Thomas Jefferson is credited with having said, “equal rights for all, special privileges for none,” a slogan that other progressive Democrats like Williams Jennings Bryan embraced.
<p>Philosophy is the study of the natural and theoretical nature of knowledge, reality, existence, and being. Philosophy can broken down into categories based on subject and technique. See <a href="http://factmyth.com/the-branches-of-philosophy-overview/">the branches of philosophy</a>.</p>
Although we can consider Jeremy Bentham the founder of modern Utilitarianism, and his successor John Stuart Mill the one who popularized it, early Greek philosophers like Aristotle, Aristippus and Epicurus presented the original Utilitarian / Consequentialist / Greatest Happiness theories.
On this page we discuss the concepts of fairness, justice, morality, and ethics as they relate to Utilitarianism.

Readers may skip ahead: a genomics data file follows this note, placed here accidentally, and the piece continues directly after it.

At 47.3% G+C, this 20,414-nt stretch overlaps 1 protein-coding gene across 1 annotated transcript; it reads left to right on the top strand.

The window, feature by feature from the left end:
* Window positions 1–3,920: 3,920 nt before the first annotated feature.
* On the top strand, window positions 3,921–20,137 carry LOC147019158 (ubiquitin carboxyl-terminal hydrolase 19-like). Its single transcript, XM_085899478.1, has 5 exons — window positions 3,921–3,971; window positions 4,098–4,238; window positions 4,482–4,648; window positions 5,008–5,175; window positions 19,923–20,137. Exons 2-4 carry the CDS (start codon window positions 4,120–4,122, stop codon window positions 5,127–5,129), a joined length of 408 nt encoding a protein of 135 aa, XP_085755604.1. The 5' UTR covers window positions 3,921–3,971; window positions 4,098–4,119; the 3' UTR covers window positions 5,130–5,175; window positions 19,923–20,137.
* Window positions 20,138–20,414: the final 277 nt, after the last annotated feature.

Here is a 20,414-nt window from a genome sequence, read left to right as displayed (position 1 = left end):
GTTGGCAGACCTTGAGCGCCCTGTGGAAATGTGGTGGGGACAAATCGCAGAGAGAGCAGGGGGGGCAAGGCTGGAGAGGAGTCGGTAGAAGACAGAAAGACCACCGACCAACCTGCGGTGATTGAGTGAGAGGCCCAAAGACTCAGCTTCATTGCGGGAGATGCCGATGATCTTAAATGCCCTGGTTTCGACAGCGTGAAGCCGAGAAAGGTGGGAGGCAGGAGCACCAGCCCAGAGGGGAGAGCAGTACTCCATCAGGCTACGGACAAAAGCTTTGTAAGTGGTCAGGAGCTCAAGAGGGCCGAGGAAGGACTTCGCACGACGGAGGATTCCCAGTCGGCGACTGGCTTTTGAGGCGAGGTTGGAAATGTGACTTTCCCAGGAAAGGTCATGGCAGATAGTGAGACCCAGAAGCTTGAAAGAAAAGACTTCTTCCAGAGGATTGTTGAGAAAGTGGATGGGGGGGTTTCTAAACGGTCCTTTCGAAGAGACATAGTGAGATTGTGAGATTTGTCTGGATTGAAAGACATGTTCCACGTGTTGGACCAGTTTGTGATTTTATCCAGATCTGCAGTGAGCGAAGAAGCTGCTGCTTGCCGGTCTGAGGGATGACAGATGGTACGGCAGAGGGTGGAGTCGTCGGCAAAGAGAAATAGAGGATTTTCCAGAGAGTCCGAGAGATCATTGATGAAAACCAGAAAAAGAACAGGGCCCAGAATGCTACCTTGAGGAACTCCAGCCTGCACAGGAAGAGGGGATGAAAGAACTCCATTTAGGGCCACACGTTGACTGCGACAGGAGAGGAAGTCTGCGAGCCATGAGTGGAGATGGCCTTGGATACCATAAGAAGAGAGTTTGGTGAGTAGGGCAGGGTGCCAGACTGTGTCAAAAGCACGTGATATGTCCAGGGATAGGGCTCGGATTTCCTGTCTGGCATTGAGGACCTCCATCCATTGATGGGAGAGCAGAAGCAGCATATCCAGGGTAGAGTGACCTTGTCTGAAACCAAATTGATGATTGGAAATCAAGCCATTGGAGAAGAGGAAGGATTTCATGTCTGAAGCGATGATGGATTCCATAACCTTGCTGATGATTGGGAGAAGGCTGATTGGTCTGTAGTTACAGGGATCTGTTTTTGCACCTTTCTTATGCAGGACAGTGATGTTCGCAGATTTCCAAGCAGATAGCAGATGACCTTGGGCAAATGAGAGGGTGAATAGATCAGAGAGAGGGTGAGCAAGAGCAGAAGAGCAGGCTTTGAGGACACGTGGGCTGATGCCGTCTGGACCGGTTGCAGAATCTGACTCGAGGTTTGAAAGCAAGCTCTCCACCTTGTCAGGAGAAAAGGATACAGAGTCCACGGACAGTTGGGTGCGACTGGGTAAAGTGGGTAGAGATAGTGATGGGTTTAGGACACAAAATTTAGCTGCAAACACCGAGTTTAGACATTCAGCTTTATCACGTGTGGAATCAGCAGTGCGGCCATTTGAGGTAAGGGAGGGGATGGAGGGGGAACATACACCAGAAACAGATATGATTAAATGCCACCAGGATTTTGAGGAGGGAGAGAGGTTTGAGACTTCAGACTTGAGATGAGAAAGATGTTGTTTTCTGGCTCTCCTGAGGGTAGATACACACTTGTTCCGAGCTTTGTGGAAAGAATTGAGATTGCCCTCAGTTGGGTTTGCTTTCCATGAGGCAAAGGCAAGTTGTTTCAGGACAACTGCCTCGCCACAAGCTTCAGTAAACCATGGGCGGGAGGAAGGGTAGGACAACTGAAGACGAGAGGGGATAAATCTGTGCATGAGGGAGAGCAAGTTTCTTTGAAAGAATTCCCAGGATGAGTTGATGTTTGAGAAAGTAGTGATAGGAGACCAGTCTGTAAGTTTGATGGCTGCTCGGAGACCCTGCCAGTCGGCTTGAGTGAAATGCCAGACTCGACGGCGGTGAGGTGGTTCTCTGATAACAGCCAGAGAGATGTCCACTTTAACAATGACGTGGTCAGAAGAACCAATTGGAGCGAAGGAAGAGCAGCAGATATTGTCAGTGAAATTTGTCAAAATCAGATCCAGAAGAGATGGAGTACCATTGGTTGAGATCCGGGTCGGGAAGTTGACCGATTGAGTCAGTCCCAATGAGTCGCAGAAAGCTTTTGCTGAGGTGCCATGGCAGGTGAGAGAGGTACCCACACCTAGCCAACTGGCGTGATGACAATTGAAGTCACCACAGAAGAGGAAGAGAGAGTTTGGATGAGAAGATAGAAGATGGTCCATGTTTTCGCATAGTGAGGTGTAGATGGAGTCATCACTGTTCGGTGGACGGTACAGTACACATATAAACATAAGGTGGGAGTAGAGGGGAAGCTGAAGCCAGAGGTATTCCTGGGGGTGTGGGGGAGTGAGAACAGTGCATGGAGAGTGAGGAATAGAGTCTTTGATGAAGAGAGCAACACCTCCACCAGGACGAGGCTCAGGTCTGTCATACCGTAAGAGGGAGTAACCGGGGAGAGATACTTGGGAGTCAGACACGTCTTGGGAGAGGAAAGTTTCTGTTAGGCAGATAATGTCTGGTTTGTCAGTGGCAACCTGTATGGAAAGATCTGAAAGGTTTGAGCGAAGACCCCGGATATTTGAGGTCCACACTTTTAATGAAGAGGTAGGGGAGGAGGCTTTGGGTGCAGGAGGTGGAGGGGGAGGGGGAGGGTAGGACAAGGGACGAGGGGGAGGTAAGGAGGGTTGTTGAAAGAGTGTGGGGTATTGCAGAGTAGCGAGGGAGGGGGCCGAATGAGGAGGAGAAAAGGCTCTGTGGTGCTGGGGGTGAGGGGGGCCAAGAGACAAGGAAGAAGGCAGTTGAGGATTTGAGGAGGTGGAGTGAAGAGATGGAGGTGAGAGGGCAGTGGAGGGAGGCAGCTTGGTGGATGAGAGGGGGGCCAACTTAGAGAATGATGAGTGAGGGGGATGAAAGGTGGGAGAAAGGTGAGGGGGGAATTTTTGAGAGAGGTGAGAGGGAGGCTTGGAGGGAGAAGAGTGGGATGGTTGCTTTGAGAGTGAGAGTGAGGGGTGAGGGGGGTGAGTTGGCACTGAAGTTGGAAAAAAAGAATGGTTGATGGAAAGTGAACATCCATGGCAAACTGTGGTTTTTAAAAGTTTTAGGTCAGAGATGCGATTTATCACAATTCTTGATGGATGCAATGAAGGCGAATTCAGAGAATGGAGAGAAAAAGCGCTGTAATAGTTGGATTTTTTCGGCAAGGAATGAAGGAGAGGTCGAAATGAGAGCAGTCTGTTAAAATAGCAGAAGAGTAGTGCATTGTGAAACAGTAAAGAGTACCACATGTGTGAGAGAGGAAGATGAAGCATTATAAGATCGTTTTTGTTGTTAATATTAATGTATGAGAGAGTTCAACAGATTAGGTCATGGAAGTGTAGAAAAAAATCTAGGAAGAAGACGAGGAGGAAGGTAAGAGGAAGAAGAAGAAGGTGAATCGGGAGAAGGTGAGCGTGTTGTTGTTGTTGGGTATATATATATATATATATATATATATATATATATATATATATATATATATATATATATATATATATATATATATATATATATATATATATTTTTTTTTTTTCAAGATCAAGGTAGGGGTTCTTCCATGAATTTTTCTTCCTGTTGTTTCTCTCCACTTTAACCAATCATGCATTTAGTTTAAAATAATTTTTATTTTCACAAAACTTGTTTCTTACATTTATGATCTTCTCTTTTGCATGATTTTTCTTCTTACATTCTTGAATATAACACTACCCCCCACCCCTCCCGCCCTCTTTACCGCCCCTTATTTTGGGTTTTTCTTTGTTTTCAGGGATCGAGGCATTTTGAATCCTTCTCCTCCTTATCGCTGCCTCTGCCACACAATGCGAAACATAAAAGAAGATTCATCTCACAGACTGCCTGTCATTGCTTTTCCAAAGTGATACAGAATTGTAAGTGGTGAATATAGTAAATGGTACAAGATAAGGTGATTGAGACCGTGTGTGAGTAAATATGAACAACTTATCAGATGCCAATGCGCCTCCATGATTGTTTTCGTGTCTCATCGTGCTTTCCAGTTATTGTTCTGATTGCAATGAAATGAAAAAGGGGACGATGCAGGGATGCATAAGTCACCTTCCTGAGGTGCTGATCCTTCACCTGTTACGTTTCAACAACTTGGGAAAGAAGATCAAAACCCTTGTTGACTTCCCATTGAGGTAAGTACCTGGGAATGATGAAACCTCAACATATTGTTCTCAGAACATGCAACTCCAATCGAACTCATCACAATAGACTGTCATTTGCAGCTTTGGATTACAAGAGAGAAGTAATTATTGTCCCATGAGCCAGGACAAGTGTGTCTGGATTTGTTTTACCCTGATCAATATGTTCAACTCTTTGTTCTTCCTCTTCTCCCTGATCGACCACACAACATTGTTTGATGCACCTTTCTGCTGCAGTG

We explain how experince and social interactions shape our frame of reference and create ideological bubbles, and how this creates confirmation bias and “bubble filters” that reinforce these bubbles.
Reason is the application of “pure logic”, empirical evidence, experiment, and skepticism to find truths, facts, and theories (AKA “critical thinking”).
Social Capitalism can be defined as a socially minded form of capitalism, where the goal is doing social good, rather than just the accumulation of capital.
Liberalism is the political ideology of liberty and equality. Classical liberalism focuses on individual liberty, and modern social liberalism focuses on social equality.
We explain Civil Religion (the national iconography, ritual, and symbolism of a state) by looking at American Civil Religion (like the national anthem, Lady Liberty, and other Americana), at past Civil Religions (like Athena in Athens), and at Rousseau’s original concept of Civic Religion.
Below we explain neoliberalism, globalization, nativism, and protectionism and the pros and cons of neoliberal globalization and nativist protectionism.